I am a huge fan of Stanford School of Medicine’s SCOPE blog, and its ongoing series that features stories from patients affected by serious and often rare diseases. Stanford has partnered with Inspire to launch this series. If you aren’t familiar with Inspire, they builds and manage online support communities for patients and caregivers. Go to Inspire.com to learn more about them.
The latest post in this patient series is written by Joan Jahnke, a retired R.N. with experience in cardiac nursing, who resides in South Carolina. She has written about her heart experiences and been active on the Internet since 2008. In the end, Joan was diagnosed with cardiac endothelium dysfunction. In her post, she gives great advice to patients who are traveling that sometimes long road to diagnosis. With the unique perspective of a clinician and patient, she says that the squeaky wheel doesn’t always get the attention:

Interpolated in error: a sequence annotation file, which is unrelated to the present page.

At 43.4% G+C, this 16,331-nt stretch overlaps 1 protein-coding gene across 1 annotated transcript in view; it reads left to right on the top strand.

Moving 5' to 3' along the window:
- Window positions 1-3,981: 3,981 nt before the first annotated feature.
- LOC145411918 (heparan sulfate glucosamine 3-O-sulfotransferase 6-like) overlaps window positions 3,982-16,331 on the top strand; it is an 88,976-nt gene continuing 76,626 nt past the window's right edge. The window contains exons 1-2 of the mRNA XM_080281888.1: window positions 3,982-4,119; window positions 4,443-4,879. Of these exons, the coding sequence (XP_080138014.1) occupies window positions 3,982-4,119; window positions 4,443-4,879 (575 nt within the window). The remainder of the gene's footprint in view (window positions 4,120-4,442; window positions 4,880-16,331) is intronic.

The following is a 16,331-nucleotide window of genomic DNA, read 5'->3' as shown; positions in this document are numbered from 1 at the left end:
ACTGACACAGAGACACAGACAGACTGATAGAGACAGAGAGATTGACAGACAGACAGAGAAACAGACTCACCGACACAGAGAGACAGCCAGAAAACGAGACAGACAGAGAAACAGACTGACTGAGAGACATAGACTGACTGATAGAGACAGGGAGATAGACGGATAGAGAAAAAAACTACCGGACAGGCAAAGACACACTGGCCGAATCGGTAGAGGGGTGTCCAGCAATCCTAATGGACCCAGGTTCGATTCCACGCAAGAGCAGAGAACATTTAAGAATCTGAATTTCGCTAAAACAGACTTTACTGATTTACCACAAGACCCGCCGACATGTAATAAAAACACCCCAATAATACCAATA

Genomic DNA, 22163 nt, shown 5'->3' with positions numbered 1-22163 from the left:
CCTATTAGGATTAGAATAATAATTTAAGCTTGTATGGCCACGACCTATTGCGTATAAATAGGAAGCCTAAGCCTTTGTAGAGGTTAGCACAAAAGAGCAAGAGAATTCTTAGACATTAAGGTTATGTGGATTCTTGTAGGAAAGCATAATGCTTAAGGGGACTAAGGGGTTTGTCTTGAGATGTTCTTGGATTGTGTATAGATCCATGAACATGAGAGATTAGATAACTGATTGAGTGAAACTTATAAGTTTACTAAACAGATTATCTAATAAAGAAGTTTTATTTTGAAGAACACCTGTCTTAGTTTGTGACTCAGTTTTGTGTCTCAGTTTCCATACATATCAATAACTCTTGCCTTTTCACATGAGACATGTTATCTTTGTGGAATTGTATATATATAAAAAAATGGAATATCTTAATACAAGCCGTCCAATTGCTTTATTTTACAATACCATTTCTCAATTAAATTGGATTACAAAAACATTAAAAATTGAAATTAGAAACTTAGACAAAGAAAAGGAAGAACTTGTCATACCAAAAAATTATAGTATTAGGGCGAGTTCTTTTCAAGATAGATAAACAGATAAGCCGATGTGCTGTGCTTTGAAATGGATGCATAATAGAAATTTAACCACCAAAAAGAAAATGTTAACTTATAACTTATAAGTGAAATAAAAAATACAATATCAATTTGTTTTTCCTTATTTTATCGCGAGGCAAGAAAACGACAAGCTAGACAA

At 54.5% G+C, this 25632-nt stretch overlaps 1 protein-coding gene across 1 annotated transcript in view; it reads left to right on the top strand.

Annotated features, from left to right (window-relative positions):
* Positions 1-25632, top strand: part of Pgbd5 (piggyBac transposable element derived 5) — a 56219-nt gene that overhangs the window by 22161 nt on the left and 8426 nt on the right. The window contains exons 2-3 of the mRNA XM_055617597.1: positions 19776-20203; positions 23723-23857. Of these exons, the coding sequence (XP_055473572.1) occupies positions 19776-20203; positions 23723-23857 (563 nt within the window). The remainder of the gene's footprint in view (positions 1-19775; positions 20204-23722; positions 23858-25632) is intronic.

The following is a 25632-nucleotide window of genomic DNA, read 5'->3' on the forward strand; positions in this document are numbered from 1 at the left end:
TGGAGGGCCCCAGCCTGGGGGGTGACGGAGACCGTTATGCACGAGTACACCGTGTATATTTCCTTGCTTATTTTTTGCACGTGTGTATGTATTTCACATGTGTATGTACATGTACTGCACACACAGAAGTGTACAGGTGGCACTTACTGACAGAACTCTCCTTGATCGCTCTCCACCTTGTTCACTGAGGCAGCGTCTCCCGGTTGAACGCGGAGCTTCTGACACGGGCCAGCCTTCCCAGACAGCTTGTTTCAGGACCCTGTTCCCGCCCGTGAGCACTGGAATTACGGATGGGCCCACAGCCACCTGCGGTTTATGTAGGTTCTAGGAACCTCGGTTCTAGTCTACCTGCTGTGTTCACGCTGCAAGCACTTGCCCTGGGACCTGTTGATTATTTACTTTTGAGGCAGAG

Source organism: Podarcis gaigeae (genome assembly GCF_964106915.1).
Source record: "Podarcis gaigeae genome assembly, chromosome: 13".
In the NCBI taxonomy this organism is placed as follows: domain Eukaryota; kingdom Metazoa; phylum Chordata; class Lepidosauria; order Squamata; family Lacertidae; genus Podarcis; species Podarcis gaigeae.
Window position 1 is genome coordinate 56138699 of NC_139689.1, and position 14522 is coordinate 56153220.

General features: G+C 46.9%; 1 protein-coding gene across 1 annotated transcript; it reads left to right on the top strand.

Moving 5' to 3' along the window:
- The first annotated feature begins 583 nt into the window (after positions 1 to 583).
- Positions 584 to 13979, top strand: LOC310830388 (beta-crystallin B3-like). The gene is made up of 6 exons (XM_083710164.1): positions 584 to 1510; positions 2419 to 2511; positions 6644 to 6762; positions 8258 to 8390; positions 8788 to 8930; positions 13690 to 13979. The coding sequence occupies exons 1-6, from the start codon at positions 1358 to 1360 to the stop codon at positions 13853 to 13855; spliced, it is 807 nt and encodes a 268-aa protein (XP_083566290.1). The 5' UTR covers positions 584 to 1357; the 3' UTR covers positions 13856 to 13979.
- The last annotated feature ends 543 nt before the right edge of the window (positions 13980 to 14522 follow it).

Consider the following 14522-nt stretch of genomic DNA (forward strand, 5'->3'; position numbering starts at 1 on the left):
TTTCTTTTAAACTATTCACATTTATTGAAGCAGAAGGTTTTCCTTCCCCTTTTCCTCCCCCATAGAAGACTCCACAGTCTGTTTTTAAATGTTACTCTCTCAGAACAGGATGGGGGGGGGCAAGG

“My advice to anyone traveling on the difficult road to a diagnosis is to not become the difficult patient – that is, the patient who doesn’t keep track of tests or medication trials as the medical record grows in size, who doesn’t return for appointments, or who disrupts an office practice and makes accusations that no one is listening to his or her complaints.”
Joan’s story is definitely worth the read. You’ll learn about her “insistent, persistent and consistent” approach – one that made her a partner in her care – and one that led to her eventual diagnosis. Her daily journaling of symptoms helped the team at Emory Heart Center reach a diagnosis. In this case, Joan was her own best advocate!